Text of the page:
The heaviest burden is the one you carry alone
It’s different now.
That’s what Penny said the last time they were on the Resolute together. The Robot had changed. It didn’t listen to Will anymore. At least not all the time.
Now it listened only when it wanted to.
It’s why she’s going to make one last round past her son’s bedroom. Just to make sure.
Maureen walks along the dimly-lit corridor of the Jupiter barefoot, wearing a barely knee-length negligee. The floor feels ice cold against the soles of her feet. Colder than usual and it makes her pick up her pace, even though her legs suddenly feel unbearably heavy.
She reaches the entrance to his room and that’s when the cold envelops like a wall of ice.
And that’s when she sees the horror taking place inside the freezing room.
The Robot crouched on top of her son’s bed. It’s reverted to its spider-like form, four massive steel limbs are clinging to the bed and when it turns its metallic head to look at her, the lights that make up its face are an angry, vicious red.
Maureen gasps. “What the…”
The Robot stares at her and then rears two of its arms and hisses.
And then it plunges its knife-like fingers into her son’s chest. Stabbing him awake. Will screams and Maureen can see the blood gushing from his body.
She propels herself forward. Tries to put herself between her son and that creature. To use every ounce of strength she has to fight it off.
But she can’t move. Her legs are frozen in place. Fused into the ice-cold floor.
“Mom?” Will turns towards her, crying. He’s in so much pain. “Why won’t you help me?”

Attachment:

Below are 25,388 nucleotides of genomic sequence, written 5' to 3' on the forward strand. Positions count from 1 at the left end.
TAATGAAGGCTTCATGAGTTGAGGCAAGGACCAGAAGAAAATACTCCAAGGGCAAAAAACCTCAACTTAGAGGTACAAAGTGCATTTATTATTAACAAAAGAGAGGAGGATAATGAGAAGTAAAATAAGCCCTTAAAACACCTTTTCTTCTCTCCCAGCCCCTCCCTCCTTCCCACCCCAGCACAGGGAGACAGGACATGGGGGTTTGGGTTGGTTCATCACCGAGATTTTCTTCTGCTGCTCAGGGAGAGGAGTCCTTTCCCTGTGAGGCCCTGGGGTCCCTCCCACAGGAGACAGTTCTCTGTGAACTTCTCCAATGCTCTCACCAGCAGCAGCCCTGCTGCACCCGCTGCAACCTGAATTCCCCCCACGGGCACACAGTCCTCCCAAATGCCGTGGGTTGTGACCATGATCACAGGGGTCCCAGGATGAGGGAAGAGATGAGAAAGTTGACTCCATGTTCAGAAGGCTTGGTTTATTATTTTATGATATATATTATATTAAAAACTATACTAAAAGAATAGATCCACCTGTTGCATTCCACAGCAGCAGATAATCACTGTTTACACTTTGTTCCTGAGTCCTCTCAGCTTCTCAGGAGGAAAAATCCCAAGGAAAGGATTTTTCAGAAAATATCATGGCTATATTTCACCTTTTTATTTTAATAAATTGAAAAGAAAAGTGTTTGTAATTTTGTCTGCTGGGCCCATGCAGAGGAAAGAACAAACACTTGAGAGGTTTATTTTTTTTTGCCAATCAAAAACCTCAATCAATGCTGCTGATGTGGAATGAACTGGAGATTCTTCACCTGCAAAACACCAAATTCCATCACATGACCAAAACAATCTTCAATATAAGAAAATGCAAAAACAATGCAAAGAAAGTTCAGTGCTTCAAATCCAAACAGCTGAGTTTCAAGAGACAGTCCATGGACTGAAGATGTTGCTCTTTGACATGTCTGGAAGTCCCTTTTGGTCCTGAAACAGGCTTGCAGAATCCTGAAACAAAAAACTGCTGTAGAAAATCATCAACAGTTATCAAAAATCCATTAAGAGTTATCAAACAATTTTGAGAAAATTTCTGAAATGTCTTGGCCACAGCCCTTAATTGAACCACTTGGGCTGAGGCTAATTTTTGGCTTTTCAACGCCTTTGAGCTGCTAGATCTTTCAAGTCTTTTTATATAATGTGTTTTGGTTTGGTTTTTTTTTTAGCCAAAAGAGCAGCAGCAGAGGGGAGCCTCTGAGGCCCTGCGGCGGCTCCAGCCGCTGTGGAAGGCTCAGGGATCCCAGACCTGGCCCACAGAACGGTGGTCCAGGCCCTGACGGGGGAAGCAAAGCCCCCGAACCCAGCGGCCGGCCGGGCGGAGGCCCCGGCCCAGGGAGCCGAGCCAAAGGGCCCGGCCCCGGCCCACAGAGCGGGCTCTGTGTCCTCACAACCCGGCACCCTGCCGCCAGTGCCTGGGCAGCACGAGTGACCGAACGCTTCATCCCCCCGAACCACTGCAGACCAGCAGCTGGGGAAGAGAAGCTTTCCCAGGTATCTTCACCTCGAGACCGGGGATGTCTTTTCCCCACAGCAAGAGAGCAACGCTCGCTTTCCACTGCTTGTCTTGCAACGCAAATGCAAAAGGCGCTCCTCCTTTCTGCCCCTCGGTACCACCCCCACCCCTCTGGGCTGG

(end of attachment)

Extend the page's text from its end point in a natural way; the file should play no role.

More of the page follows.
Why can’t she move? She trying so hard. She’s clawing her way forward, but nothing is happening.
“Mom, please help me. Please!” The Robot keeps plunging its bloody fingers into her son. Trapping him on the bed, a giant insect that’s ensnared its prey in its web.
Seeing him like this is killing her. She can’t stand it.
Why can’t she move?
And suddenly it all disappears. Will. The Robot. The bedroom on the Jupiter. Everything.
She’s gasping for air and all she can see is John, hovering above her in the darkness of their room, one hand on her shoulder. “Hey…it’s okay.”
“You were dreaming. Again.”
Maureen manages to get in a sizeable gulp of air and it makes her aware that her heart is racing. She closes her eyes, because she needs a second to shake it off. To regain a sense of reality and to separate the two worlds. Dream and reality.
When she opens them again, John’s still watching her with a worried frown and a furrowing of his brows. It’s the same expression he used to have on his face the first few times Judy rode her bike without training wheels. Even though he steadfastly denies it to this day.
She exhales. “I’m sorry…did I wake you?”
“It’s okay. Don’t be.” He replies, his gaze still locked with hers. “Wanna tell me about it?”
“It’s….” She sighs, able to breathe better now. “The same as last time. Sort of…look, it’s nothing.”
“The Robot attacking Penny?”
“It was Will this time.”
She doesn’t want to talk about it. Doesn’t want to give that morbid subconscious scenario any more credence than it deserves. No matter how terrifying it was. She knows it was a by-product of her fears and her imagination. Nothing more.
“It’s stupid.” She’s angry now too, because it keeps happening, the synapses in her brain keep tormenting her at night. Manifesting her fears and magnifying them for no reason. As if she needs to worry about her kids even more. The kids they can’t get to because she can’t find a way to get the three of them off this planet.
“Maybe it’ll help….to talk about it,” John suggests.